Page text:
Ethanol’s health benefits take center stage at leadership forum

By Matt Thompson | February 07, 2020

The National Clean Fuels Technology and Health Effects Leadership Forum was held in Washington, D.C. this week, and brought to the forefront the health and environmental benefits ethanol offers.

“We’re here to talk about clean fuels, climate and health,” said Reid Detchon, senior advisor for climate solutions of the United Nations Foundation. Ethanol, he said, can displace toxic aromatics in gasoline to the benefit of public health. “Substituting a larger fraction of ethanol for aromatics would have important benefits for public health and significant near-term climate benefits for transportation, which will otherwise take decades to transform,” Detchon said. “That’s the narrative we will unspool today.”

Presenters included Geoff Cooper, president and CEO of the Renewable Fuels Association; Steve VanderGriend, technical director of the Urban Air Initiative; and Jim Seurer, CEO of Glacial Lakes Energy, among others. The presentations were designed to give attendees technical background on emissions, the carbon intensity of corn ethanol, information about regulatory issues, as well as the health effects of aromatics in gasoline.

The forum concluded with a roundtable discussion with many of the day’s presenters and focused on what can be done to include more ethanol in the U.S. gasoline pool and what steps should be taken to gain public support.

“I think that we really need to focus on embracing a lot of these health groups and trying to talk to them and educate them about why it makes sense to them,” said Anne Steckel, biofuels advisor for the National Farmers Union. “It’s great if we’re talking to ourselves in agriculture and we all agree to it, but we have to talk to the rest of the country, too, so I think digging a little bit deeper on health aspects will really get us where we need to go.”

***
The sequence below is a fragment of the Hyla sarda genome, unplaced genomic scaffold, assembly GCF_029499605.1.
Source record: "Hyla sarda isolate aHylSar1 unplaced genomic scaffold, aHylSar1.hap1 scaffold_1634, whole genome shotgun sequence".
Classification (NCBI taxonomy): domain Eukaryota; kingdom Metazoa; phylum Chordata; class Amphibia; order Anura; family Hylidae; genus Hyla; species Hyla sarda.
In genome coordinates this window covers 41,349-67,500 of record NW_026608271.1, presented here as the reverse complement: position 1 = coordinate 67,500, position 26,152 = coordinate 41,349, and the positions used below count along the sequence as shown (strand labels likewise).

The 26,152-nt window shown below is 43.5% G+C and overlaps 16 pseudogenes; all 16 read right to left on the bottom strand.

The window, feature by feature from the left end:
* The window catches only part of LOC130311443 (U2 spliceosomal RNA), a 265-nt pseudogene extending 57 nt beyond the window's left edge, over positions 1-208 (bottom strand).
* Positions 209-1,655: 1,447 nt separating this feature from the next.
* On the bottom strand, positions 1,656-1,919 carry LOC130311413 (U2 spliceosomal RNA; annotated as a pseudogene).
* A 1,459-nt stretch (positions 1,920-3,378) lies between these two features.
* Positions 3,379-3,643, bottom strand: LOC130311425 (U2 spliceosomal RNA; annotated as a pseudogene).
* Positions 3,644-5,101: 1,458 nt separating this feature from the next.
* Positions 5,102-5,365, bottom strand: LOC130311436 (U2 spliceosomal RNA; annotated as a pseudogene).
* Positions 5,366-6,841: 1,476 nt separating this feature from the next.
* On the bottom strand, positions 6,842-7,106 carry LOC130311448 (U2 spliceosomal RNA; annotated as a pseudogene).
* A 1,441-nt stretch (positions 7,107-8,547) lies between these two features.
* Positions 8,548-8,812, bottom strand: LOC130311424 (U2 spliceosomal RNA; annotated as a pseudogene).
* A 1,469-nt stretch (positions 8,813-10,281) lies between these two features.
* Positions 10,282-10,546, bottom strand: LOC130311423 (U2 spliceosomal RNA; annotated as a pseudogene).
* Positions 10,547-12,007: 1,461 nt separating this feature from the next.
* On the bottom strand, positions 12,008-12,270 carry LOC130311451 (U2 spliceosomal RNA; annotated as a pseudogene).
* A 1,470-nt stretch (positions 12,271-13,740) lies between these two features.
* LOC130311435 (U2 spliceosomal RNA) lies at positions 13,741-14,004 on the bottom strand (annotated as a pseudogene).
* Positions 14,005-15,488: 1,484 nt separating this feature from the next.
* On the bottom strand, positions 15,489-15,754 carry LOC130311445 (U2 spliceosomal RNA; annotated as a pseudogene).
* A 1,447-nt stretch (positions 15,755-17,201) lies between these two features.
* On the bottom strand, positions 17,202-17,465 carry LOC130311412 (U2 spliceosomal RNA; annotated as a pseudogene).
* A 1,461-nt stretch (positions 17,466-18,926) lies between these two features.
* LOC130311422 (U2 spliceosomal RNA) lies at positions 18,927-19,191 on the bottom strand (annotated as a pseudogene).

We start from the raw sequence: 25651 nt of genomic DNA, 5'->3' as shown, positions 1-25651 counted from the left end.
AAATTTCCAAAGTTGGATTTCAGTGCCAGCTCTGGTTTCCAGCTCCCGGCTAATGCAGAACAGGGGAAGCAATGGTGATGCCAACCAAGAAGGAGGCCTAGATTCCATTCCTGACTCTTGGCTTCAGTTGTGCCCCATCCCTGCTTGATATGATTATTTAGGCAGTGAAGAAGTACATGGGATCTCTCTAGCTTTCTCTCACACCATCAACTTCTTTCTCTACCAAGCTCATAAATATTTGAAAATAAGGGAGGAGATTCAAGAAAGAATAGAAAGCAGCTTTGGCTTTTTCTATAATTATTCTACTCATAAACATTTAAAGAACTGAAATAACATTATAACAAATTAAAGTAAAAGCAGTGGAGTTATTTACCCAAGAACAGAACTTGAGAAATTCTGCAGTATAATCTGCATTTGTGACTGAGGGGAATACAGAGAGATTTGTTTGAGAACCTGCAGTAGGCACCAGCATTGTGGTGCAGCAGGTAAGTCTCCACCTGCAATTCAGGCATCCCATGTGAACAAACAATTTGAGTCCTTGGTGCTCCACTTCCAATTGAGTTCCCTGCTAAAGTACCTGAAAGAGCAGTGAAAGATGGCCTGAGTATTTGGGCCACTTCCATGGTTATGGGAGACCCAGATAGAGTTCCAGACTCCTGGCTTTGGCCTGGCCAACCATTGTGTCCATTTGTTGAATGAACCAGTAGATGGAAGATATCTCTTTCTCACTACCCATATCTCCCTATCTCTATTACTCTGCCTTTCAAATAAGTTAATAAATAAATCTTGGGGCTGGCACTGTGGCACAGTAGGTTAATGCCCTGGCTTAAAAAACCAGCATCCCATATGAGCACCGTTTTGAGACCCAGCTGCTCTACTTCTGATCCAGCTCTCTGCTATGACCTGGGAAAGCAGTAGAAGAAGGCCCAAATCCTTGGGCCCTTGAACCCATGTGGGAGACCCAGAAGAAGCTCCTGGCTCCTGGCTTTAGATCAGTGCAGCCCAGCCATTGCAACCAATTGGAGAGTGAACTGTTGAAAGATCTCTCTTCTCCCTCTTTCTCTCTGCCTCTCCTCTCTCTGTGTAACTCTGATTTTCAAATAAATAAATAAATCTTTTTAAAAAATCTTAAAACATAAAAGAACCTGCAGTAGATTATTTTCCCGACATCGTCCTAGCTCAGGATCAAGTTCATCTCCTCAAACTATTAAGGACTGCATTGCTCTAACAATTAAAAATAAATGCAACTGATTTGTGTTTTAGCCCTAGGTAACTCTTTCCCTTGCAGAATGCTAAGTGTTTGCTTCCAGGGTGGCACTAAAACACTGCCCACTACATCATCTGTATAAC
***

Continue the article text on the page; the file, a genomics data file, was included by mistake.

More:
Carol Werner, director emeritus and senior policy fellow of the Environmental and Energy Study Institute, agreed. “It’s been disappointing that it hasn’t been easier to direct people in the professional public health organizations, but I think that there hasn’t been enough of a concerted effort and all this really takes a lot of time,” she said.

The group also agreed that EPA should be held accountable for regulating harmful air toxics. “EPA has largely failed to regulate any of these aromatics, despite a provision in the Clean Air Act Amendments of 1990,” Detchon said.

David Hallberg, principal at Dakota AG Energy the best course of action may involve litigation. “It doesn’t look like EPA’s ever going to budge, so we’ve got to budge them,” said David Hallberg, principal at Dakota AG Energy. “That’s where the court of public opinion helps complement whatever court we go into. We’ve got the data. We’ve got to get the attorneys; we’ve got to get the industry aligned behind.”